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May 2023

Gwanda, Zimbabwe

In the aftermath of the local water treatment facility shutting down, the ideal solution take into account that the current water supply comes from boreholes, surface water, and limited piped infrastructure; thus, the DrinkPure's ability to scale ensures that where the water is coming from, it can easily be purified using our intuitive technology. In partnership with the Educational Trust Foundation, we aim to implement our technology in the Summer of 2023. 


Educational Trust Foundation

We proudly delivered our first DrinkPure 15 to the Educational Trust Foundation in order to bring clean drinking water to the people of Gwanda, Zimbabwe! After seeing our posts on Instagram about the DrinkPure's adaptability and success, the Educational Trust Foundation reached out to us to discuss implementation of our technology in Gwanda. In 2022, the company managing the city's water treatment left without notifying the community, leaving the city of Gwanda with full responsibility and zero training. 

After speaking with the local Outreach Coordinator, Mr. Sikholiwe Sibanda – head of the Education Trust Foundation, we were excited to know that our system would be perfect for their needs. Before the DrinkPure 15 was brought to Gwanda, the people of Gwanda face chronic stomach pain and sickness due to the city's polluted water. 

With the minimal cost of the DrinkPure, the benefit of solving the issue at hand is overwhelming.


Our Work

The local water treatment plant is subject to power outages that frequent the town, which negates any treatment, which is compounded by the lack of maintenance the area is able to afford for the plant. In May of 2023, Clean Water Project member David Byrne flew to Gwanda, Zimbabwe in order to deliver the first two systems to Mount Cazalet Primary School and Jahunda Primary School, the largest schools in the area. We stayed with Sikho for the duration of our trip in order to keep costs down and experience life in Gwanda. The first day we were there, there was no power or running water. When the power does come on, which is about ¼ of the time, buckets of water are filled. These buckets of water are used for everything from flushing toilets, to cooking, to drinking.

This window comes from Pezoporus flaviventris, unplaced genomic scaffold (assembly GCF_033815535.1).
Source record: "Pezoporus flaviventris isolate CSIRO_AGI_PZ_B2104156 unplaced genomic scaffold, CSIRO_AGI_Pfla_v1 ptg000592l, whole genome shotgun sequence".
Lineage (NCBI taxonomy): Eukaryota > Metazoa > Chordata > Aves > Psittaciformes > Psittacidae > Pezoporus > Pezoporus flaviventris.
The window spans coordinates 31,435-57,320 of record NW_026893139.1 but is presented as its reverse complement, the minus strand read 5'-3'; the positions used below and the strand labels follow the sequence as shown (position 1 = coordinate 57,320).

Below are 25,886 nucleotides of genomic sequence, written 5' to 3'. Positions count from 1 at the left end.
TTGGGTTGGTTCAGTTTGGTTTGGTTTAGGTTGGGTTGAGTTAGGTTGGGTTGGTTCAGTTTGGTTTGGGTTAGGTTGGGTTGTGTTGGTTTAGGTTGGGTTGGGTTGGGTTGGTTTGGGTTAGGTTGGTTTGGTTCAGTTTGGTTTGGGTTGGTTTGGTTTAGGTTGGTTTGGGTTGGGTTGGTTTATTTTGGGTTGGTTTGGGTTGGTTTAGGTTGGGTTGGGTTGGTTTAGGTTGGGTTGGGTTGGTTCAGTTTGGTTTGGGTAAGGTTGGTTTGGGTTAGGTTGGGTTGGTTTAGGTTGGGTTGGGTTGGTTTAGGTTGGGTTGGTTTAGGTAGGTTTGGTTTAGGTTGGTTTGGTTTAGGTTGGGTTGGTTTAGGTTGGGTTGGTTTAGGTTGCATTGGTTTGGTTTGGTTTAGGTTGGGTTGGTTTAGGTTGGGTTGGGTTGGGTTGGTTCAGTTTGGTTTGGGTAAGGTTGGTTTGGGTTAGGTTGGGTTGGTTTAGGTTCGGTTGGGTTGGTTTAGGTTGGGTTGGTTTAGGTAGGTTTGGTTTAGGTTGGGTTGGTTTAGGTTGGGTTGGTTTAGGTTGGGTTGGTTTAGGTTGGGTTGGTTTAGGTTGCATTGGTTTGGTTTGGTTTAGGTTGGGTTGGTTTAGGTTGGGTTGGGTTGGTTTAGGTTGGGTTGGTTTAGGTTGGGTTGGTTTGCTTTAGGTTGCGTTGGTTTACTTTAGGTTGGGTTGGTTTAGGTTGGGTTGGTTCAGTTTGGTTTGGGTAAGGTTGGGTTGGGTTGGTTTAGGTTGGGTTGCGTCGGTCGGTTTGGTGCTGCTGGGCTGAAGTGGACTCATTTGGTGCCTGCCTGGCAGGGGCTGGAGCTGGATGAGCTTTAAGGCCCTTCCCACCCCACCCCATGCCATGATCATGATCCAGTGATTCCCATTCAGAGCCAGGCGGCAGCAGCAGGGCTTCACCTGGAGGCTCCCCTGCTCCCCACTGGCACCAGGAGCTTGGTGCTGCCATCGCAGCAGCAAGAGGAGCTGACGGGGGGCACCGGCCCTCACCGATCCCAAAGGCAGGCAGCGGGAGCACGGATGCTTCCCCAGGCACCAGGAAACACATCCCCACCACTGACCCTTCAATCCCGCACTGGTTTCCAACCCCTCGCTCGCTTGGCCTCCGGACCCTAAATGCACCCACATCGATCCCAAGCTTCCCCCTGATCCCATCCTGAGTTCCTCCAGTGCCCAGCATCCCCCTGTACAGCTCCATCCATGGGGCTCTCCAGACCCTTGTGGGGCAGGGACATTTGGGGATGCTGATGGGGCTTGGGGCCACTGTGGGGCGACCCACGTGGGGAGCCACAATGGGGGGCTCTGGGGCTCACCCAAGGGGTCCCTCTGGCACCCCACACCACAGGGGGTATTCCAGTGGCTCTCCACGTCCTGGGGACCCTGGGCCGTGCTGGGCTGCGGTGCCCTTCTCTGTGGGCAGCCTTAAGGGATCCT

In the center of town, there are stores where you can buy bottled water, but on local salaries this is not sustainable. In order to bath, we boiled water in the morning on a propane tank and used a towel and soap to wipe ourselves clean. Sikho showed us around the town, and on the second day we visited Mount Cazalet, the first of two schools we delivered a system to. We met with the staff, and demonstrated the system, to which they were extremely grateful. It was a blessing to see all the children that we were trying to help; after about an hour, the entire demonstration was complete. The following day we delivered the second system to Jahunda Primary School, where we had a wonderful reception.



Having delivered both DrinkPures, and ensured that they were operating correctly, we had accomplished our mission, with several days to spare. Together with Sikho, we discussed future plans to deliver DrinkPure systems to the rural schools, whom would phenomenal use out of our systems. We learned of the need to modify our systems to be able to generate their own power by attaching solar panels to the sides, part of our efforts to continuously improve our systems.  By attaching solar panels to the sides of our systems, we will be able to deliver systems to rural areas that have no power whatsoever.


We plan to deliver at least four more systems to Gwanda for these outlying schools, with built in solar capability. This will provide pathogen free water for hundreds of more school children, and raise the quality of life for these communities.

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